lithospheric profile

2015-11-26 08:44:50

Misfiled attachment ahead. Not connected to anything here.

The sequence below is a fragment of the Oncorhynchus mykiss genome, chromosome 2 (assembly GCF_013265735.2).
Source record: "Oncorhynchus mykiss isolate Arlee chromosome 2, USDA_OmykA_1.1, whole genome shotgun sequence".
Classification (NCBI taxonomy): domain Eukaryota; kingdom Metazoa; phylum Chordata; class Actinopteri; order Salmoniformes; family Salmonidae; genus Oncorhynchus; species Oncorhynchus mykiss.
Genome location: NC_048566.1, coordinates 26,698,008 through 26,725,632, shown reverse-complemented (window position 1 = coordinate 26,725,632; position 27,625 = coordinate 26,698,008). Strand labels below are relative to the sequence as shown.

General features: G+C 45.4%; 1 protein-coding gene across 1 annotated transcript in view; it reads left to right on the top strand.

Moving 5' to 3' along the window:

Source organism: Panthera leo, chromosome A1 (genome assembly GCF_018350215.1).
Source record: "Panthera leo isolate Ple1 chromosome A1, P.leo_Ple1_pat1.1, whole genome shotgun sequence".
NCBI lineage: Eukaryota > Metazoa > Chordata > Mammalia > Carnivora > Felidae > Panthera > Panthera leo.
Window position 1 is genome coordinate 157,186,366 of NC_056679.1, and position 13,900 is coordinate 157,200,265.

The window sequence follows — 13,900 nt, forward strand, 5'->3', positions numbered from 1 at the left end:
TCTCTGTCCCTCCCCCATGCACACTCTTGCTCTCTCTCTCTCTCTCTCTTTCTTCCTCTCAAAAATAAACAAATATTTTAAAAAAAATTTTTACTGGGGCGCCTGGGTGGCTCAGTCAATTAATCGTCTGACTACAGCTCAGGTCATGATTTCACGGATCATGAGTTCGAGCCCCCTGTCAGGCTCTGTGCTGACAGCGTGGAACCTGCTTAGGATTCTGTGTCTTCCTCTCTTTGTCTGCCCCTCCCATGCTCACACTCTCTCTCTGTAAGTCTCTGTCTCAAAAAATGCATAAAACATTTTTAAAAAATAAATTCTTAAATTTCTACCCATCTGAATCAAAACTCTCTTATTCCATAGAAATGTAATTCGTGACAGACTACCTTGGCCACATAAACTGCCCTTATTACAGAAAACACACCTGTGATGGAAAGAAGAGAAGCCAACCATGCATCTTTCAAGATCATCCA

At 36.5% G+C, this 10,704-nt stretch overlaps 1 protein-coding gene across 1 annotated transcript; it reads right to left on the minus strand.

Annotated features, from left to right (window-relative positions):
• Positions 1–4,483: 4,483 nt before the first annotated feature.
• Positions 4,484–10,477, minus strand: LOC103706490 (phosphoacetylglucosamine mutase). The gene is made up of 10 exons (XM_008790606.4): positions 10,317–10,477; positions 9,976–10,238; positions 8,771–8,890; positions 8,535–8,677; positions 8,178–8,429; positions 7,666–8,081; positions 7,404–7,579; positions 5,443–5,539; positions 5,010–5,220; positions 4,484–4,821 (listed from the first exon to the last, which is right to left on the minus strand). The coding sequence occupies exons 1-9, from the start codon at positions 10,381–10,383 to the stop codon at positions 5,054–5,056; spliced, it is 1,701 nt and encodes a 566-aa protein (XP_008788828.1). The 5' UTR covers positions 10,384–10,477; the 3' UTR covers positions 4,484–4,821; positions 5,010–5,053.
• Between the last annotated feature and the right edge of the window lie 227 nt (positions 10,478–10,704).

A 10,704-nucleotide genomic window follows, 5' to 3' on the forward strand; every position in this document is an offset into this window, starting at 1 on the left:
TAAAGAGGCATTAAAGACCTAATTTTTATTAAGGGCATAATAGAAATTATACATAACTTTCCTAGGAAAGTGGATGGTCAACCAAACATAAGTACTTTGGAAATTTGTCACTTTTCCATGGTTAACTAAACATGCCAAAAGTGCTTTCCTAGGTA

During arc-continent collision, buoyant sections of sediments and rifted continental crust from a subducting plate will accrete to the forearc of the upper plate as long as this backstop remains intact. Deformation of the oceanic arc and forearc block may ultimately lead to accretion of these mafic rock units to the new orogen. The Taiwan mountain belt, which formed at ∼6.5 Ma by oblique convergence between the Eurasian passive margin and the overriding Luzon arc in northern Taiwan, offers important insight in this process, since the collision is more advanced in the north than in the south. The incipient stage of arc-collision can be studied in southern Taiwan, while the northern portion of the orogen is presently undergoing collapse due to a flip in the subduction polarity between the Eurasian Plate and the Philippine Sea Plate. In this study, we seismically image the structure of the northern section of the mountain belt with a tomographic inversion. We present marine and land-based seismic refraction data, as well as local earthquake data, from transect T6 of the Taiwan Integrated Geodynamic Research (TAIGER) program across the Taiwan mountain belt and the adjacent Ryukyu arc. Our 2-D compressional seismic velocity model for this transect, which is based on a tomographic inversion of 10 213 P-wave arrival times, shows that the Eurasian crystalline continental crust thickens from ∼24 km in the Taiwan Strait to ∼40 km beneath the eastern Central Range of Taiwan. The detailed seismic velocity structure of the Taiwan mountain belt shows vertical continuity in the upper 15 km, which suggests that rocks are exhumed to the surface here from the middle crust in a near-vertical path. The continental crust of the westernmost Ryukyu arc is almost as thick (∼40 km) as in the adjacent northern Central Range of Taiwan, and it appears to override the leading edge of the Philippine Sea Plate offshore northeastern Taiwan. If we assume that the western Ryukyu a
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